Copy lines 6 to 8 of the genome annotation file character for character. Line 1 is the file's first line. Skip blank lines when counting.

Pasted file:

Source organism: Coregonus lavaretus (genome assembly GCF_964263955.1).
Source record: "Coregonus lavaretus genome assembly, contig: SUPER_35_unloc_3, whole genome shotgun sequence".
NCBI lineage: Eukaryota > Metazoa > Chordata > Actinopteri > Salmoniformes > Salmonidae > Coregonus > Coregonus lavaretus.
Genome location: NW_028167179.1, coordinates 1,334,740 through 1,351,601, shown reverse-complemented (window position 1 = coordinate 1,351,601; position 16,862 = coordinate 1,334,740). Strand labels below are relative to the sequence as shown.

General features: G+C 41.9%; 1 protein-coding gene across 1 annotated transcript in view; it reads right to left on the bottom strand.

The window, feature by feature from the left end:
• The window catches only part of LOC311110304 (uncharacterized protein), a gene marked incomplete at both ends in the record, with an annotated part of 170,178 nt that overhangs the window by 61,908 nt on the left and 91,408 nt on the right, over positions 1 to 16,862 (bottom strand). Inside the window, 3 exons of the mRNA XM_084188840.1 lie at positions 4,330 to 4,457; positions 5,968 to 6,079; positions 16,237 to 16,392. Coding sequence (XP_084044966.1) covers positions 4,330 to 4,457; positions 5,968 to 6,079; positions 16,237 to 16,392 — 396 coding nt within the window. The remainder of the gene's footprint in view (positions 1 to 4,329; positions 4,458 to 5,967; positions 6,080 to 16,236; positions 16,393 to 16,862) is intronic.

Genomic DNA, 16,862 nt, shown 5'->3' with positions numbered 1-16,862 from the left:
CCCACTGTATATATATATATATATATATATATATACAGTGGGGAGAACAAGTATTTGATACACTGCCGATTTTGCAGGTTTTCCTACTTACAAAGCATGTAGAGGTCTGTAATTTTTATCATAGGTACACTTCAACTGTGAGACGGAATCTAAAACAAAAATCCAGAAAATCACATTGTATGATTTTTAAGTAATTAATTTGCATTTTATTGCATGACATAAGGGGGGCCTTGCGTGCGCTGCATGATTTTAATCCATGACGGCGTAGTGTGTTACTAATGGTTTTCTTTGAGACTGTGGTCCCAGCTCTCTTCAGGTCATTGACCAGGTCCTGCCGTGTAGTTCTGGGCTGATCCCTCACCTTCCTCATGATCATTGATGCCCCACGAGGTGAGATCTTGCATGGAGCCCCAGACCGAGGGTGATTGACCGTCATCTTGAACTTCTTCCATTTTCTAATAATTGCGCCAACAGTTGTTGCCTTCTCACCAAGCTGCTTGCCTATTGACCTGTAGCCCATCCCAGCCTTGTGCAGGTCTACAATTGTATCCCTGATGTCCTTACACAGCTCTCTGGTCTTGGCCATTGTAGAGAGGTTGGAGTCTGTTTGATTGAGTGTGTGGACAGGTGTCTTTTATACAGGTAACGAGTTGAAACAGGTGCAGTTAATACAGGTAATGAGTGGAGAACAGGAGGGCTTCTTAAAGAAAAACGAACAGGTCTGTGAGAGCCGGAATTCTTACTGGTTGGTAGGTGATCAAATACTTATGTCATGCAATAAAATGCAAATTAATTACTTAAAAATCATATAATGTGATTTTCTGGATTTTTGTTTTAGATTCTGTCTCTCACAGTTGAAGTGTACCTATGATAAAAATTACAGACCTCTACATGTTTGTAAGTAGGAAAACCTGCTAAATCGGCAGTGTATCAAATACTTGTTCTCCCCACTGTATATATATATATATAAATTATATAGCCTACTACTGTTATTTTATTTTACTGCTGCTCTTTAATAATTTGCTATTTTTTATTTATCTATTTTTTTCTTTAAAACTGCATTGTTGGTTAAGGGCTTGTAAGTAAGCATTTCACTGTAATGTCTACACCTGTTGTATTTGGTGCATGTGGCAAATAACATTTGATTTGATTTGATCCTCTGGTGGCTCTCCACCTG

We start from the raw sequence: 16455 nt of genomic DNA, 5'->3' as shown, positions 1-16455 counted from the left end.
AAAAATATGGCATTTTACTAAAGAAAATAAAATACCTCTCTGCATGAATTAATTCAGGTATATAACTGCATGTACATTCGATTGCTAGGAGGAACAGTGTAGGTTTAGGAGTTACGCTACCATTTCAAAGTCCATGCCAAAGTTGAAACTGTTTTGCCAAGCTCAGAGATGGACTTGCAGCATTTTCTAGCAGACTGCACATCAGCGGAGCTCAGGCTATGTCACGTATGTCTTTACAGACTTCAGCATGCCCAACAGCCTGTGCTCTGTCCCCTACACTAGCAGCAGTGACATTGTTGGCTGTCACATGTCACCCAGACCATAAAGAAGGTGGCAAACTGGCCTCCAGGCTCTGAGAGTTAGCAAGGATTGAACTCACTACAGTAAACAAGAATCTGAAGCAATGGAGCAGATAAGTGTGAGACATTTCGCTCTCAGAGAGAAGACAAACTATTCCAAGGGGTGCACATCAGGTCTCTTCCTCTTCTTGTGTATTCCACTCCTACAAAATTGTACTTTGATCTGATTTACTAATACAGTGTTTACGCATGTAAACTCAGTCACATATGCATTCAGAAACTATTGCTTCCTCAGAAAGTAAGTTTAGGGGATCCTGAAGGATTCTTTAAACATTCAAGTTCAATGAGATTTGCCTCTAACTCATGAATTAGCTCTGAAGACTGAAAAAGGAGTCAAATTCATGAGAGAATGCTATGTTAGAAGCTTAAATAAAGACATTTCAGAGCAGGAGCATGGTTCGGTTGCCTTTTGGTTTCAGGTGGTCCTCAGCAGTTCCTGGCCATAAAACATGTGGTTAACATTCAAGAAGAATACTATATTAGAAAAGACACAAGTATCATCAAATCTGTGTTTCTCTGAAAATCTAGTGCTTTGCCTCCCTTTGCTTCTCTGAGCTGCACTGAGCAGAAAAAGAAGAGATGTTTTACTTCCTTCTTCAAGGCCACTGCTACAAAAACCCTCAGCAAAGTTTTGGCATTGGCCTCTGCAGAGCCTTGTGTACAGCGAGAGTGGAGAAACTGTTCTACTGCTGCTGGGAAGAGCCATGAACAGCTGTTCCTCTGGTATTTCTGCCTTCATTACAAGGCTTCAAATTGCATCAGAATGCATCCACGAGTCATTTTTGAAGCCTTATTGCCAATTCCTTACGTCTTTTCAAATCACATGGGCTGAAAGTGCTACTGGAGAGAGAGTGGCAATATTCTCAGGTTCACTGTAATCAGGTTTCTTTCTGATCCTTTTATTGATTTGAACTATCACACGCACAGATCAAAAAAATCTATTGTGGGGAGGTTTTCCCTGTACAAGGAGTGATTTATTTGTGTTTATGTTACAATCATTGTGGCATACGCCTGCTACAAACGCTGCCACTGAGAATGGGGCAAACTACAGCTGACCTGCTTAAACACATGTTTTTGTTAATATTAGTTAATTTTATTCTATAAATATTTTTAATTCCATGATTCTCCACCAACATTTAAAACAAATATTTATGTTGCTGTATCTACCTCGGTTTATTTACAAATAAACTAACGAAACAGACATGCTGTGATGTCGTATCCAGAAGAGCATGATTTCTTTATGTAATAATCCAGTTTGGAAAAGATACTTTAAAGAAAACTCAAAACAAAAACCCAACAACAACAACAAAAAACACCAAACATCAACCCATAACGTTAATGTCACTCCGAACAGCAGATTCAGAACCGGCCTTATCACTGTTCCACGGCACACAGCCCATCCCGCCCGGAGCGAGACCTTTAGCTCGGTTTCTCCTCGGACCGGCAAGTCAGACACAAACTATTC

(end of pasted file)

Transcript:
The window, feature by feature from the left end:
• The window catches only part of LOC311110304 (uncharacterized protein), a gene marked incomplete at both ends in the record, with an annotated part of 170,178 nt that overhangs the window by 61,908 nt on the left and 91,408 nt on the right, over positions 1 to 16,862 (bottom strand). Inside the window, 3 exons of the mRNA XM_084188840.1 lie at positions 4,330 to 4,457; positions 5,968 to 6,079; positions 16,237 to 16,392. Coding sequence (XP_084044966.1) covers positions 4,330 to 4,457; positions 5,968 to 6,079; positions 16,237 to 16,392 — 396 coding nt within the window. The remainder of the gene's footprint in view (positions 1 to 4,329; positions 4,458 to 5,967; positions 6,080 to 16,236; positions 16,393 to 16,862) is intronic.

Genomic DNA, 16,862 nt, shown 5'->3' with positions numbered 1-16,862 from the left: